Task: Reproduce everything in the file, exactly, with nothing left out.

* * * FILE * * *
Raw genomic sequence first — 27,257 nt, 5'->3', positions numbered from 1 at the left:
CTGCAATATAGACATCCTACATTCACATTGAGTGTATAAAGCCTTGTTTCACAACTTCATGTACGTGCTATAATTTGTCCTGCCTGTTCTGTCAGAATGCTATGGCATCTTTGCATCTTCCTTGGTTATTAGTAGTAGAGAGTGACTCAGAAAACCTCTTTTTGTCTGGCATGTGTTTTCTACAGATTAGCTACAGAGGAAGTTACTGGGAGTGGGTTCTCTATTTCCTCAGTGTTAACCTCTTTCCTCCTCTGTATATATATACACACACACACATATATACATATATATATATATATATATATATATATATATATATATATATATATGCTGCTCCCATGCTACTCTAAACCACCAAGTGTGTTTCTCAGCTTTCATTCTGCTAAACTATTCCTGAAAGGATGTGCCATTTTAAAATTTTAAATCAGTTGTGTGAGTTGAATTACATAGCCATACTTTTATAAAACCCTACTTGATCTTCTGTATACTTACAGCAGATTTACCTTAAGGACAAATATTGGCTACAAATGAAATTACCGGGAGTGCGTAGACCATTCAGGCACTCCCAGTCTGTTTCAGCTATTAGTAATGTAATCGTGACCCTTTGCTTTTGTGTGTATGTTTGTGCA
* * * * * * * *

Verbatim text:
Raw genomic sequence first — 27,257 nt, 5'->3', positions numbered from 1 at the left:
CTGCAATATAGACATCCTACATTCACATTGAGTGTATAAAGCCTTGTTTCACAACTTCATGTACGTGCTATAATTTGTCCTGCCTGTTCTGTCAGAATGCTATGGCATCTTTGCATCTTCCTTGGTTATTAGTAGTAGAGAGTGACTCAGAAAACCTCTTTTTGTCTGGCATGTGTTTTCTACAGATTAGCTACAGAGGAAGTTACTGGGAGTGGGTTCTCTATTTCCTCAGTGTTAACCTCTTTCCTCCTCTGTATATATATACACACACACACATATATACATATATATATATATATATATATATATATATATATATATATATATATGCTGCTCCCATGCTACTCTAAACCACCAAGTGTGTTTCTCAGCTTTCATTCTGCTAAACTATTCCTGAAAGGATGTGCCATTTTAAAATTTTAAATCAGTTGTGTGAGTTGAATTACATAGCCATACTTTTATAAAACCCTACTTGATCTTCTGTATACTTACAGCAGATTTACCTTAAGGACAAATATTGGCTACAAATGAAATTACCGGGAGTGCGTAGACCATTCAGGCACTCCCAGTCTGTTTCAGCTATTAGTAATGTAATCGTGACCCTTTGCTTTTGTGTGTATGTTTGTGCA